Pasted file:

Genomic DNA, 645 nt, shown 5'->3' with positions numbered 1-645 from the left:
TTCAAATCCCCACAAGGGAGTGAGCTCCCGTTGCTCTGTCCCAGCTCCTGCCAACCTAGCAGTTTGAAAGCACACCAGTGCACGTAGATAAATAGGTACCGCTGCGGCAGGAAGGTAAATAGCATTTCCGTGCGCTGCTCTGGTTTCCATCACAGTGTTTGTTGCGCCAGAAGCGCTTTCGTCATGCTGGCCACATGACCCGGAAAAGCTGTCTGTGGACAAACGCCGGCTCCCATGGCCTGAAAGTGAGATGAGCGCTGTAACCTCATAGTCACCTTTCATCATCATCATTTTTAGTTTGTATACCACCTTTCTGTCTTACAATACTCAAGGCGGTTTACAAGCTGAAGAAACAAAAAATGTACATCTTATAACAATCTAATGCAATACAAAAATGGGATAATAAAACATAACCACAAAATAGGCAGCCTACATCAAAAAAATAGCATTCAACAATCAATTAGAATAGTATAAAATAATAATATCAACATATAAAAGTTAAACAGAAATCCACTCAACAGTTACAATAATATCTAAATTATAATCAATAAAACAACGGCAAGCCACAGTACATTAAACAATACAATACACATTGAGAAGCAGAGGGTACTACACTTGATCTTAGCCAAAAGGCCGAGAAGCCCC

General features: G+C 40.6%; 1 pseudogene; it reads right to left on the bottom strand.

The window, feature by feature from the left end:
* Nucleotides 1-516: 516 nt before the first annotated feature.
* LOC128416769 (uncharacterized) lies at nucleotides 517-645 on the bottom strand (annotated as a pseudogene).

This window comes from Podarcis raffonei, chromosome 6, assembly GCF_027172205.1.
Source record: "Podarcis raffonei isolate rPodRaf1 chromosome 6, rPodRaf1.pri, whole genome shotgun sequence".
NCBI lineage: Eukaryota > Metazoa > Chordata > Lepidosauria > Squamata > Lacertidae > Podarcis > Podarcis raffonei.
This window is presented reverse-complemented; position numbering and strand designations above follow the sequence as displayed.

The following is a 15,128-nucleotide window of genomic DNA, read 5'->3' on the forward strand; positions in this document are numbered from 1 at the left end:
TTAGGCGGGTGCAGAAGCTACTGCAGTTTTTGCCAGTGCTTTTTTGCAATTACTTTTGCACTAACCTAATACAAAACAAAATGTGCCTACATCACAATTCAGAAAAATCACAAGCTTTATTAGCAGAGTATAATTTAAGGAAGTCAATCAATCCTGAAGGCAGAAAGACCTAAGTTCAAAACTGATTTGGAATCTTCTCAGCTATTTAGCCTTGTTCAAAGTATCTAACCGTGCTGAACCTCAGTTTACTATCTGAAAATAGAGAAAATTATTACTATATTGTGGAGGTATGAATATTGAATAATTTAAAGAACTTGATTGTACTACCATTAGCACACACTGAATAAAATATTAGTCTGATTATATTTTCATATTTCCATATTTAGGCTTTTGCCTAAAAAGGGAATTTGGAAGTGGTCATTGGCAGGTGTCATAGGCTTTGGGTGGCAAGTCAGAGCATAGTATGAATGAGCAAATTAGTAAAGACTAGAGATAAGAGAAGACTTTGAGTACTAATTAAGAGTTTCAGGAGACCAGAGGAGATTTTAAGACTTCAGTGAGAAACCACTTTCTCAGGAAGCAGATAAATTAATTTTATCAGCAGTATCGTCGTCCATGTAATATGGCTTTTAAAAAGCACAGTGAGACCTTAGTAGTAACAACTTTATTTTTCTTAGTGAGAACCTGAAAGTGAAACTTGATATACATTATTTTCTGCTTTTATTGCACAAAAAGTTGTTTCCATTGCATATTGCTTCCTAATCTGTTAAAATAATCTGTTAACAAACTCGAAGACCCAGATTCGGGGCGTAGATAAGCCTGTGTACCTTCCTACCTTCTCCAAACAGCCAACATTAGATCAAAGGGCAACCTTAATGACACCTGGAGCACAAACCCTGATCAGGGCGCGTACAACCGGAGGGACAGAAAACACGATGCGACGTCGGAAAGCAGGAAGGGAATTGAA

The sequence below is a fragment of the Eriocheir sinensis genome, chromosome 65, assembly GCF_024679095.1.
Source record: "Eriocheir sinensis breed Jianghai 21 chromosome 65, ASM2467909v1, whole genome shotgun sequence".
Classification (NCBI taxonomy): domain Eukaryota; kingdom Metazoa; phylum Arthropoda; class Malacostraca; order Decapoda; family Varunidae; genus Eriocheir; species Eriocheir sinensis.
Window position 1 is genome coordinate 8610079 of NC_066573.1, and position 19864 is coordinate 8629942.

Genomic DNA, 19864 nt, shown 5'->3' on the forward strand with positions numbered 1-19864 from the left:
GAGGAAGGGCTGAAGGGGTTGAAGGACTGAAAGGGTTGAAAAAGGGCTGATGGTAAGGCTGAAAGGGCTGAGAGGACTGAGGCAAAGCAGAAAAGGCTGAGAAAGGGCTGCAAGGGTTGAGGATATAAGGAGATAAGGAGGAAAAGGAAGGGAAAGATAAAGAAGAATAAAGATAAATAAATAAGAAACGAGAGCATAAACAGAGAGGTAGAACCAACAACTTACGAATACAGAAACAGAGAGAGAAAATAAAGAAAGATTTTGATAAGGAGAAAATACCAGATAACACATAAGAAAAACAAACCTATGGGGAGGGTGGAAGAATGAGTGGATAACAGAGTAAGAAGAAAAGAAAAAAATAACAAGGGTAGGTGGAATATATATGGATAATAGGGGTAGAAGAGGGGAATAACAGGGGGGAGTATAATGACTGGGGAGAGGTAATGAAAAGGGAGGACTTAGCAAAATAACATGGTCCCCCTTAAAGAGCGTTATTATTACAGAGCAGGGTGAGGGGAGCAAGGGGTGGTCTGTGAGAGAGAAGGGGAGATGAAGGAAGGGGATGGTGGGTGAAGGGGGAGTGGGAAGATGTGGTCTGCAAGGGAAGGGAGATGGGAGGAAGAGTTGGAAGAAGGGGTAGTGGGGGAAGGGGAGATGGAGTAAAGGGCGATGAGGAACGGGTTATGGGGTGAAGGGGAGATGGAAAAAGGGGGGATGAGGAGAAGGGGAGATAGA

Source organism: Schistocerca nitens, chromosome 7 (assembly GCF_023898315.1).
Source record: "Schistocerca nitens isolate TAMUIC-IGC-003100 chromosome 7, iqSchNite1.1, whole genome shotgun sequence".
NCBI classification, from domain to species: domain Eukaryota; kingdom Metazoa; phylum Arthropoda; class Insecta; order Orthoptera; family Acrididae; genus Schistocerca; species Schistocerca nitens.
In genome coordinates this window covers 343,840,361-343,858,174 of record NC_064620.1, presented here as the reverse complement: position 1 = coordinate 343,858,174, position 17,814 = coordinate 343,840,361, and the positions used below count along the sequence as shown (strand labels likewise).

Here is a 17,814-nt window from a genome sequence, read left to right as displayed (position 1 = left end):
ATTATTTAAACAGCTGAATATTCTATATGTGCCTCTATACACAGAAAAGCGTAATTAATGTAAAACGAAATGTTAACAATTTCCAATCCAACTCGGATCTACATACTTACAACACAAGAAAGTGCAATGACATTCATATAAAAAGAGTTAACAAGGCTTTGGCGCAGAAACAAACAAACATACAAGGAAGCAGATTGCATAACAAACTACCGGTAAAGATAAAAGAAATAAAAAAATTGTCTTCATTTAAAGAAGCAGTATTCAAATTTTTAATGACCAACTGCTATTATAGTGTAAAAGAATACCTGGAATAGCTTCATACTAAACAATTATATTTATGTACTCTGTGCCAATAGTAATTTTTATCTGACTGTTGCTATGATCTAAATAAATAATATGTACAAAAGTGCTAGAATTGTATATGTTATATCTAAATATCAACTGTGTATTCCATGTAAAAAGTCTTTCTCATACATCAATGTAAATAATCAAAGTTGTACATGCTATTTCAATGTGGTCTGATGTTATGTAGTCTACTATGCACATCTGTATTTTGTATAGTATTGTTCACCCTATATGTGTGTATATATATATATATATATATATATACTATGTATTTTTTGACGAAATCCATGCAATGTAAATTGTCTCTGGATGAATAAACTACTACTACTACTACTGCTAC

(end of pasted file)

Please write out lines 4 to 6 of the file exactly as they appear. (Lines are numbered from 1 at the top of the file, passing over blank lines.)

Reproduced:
The window, feature by feature from the left end:
* Nucleotides 1-516: 516 nt before the first annotated feature.
* LOC128416769 (uncharacterized) lies at nucleotides 517-645 on the bottom strand (annotated as a pseudogene).